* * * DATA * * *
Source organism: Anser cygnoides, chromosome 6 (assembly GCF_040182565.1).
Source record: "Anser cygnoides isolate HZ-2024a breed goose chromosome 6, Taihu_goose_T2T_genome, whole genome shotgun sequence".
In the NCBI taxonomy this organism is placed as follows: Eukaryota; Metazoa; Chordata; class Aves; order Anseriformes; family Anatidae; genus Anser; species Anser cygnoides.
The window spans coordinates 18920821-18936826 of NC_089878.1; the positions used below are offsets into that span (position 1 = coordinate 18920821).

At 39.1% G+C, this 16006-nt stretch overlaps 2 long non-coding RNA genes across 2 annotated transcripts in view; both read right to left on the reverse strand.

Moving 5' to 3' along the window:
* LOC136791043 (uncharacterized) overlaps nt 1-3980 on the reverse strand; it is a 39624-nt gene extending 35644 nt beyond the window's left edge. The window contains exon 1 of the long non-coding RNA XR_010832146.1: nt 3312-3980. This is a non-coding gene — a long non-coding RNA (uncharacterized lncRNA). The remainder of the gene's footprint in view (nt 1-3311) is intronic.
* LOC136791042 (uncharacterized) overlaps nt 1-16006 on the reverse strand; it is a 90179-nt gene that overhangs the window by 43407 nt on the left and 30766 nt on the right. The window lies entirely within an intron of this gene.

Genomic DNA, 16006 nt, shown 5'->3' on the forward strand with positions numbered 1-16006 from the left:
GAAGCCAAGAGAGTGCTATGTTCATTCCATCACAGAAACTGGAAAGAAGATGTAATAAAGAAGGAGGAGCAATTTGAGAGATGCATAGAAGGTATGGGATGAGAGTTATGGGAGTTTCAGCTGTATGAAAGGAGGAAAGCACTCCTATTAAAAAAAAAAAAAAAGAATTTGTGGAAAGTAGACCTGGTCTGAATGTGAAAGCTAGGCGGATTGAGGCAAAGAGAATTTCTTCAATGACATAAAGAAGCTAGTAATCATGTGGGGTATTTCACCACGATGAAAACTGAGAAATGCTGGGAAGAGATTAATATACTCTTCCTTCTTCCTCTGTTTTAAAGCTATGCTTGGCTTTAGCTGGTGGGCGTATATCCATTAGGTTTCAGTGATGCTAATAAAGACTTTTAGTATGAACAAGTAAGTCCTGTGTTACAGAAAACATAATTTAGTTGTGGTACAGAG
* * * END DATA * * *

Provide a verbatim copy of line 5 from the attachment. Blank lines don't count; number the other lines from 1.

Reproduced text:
At 39.1% G+C, this 16006-nt stretch overlaps 2 long non-coding RNA genes across 2 annotated transcripts in view; both read right to left on the reverse strand.